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Russia: the most divided market on earth

on Jun 02, 2014 at 11:33

It is hard to interpret this rally as anything other than a rebound from the Ukraine situation, after all Russian growth has been slowing for some time.

Yet when you have held out as an investor in Russia for the long-term any rally would be worth talking about.

In the short-term it remains a significant problem for Russia that it cannot seem to win the approval of Western investors – and for Russian business leaders a frustration that Putin is so willing to sacrifice short to medium-term commercial advantage to make his point.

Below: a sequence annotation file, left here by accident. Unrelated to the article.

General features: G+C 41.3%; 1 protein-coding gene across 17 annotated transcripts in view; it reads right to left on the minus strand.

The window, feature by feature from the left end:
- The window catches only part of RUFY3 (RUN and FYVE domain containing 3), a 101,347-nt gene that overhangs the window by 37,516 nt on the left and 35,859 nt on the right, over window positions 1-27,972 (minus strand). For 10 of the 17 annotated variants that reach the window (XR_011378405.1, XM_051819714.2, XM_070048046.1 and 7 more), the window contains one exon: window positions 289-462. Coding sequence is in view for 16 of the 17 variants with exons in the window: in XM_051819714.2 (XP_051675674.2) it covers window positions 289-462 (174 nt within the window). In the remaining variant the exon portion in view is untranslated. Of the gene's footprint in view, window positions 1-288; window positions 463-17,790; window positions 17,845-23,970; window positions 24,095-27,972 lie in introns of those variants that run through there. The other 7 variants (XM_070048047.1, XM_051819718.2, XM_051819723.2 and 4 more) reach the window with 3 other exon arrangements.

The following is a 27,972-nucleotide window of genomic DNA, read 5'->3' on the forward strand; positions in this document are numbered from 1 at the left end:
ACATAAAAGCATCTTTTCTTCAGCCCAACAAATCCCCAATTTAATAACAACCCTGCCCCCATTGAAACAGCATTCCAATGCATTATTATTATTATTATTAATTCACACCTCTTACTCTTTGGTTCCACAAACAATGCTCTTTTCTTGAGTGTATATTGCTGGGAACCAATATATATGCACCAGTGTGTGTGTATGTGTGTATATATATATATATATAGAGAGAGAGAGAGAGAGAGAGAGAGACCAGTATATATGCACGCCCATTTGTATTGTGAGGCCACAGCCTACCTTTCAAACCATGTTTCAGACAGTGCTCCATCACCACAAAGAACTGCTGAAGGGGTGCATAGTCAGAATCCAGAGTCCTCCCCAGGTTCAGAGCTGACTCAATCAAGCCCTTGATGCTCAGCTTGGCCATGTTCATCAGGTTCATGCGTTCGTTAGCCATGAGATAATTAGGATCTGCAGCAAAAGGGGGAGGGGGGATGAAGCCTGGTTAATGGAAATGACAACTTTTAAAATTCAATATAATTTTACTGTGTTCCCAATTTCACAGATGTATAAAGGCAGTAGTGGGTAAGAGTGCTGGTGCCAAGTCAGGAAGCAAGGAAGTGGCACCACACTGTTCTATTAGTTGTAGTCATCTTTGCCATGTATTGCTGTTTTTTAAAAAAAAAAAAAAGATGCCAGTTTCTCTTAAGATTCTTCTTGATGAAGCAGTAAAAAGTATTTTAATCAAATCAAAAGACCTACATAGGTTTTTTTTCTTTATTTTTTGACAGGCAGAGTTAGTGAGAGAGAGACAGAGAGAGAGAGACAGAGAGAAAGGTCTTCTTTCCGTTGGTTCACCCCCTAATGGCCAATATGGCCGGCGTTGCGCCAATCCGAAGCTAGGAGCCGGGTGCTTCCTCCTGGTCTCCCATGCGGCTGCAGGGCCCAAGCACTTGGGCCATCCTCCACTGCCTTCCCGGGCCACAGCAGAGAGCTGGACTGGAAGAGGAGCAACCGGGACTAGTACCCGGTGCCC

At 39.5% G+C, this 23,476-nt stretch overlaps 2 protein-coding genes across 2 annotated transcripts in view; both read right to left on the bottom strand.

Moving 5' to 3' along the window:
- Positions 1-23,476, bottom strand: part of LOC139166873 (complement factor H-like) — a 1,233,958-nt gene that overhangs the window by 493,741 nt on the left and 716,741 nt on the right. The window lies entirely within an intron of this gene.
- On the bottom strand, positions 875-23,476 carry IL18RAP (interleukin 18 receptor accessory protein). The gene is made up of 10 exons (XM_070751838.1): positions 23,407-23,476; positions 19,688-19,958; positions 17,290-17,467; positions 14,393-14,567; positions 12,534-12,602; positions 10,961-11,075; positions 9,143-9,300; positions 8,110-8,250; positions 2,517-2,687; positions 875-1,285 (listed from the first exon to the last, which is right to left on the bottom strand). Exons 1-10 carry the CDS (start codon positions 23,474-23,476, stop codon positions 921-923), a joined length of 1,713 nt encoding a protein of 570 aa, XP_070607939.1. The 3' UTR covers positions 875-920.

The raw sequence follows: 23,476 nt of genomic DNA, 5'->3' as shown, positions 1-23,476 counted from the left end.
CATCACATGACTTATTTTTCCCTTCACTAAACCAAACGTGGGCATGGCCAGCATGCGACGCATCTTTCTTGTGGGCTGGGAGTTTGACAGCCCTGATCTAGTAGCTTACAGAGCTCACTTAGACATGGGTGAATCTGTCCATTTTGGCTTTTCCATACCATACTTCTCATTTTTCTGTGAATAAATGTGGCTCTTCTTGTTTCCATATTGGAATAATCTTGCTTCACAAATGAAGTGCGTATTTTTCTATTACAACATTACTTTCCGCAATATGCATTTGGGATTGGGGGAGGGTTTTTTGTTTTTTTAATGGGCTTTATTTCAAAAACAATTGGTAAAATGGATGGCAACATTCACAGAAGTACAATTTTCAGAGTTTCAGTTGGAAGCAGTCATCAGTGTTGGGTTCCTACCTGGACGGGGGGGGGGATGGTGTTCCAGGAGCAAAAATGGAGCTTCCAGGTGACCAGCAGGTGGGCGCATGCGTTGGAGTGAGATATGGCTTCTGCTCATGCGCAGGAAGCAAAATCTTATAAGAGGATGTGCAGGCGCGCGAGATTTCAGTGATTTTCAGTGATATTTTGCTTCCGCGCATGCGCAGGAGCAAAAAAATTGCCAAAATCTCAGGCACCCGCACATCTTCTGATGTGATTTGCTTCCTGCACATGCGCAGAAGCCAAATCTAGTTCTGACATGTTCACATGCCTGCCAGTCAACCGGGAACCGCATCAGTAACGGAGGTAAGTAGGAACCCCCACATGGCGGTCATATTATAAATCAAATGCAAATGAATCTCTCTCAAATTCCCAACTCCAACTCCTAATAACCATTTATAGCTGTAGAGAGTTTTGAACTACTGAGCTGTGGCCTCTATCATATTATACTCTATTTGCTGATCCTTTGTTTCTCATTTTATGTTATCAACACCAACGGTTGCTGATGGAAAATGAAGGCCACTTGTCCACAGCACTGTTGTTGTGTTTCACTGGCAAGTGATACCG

Yet this is a country which as an investor you cannot fully turn your back on.

After all in the midst of the negative news flow around the Ukraine, and the stockmarket volatility that accompanied it, we see a deal being struck by Gazprom and China National Petroleum.

The significance of this sort of deal is lost in the daily newsflow. And yet it is surely crucially important that this country has the capacity to grow its vital strategic ties with China in the midst of the international crisis.

The conclusion perhaps is that Russia may rally somewhat yet if the Ukraine situation calms down, Western fund managers will probably not want to tell their own investors to capture it and will therefore remain isolated in the investment community as fans of the Great Bear. Meanwhile, Russia will carry on building strategically vital partnerships with China.

One day that will produce great riches for somebody, yet it is unlikely to be European investors.

For us it is simply too messy, too contradictory. The short-term noise will be loud enough to drown out the vast structural changes Russia is rendering upon the world economic map.

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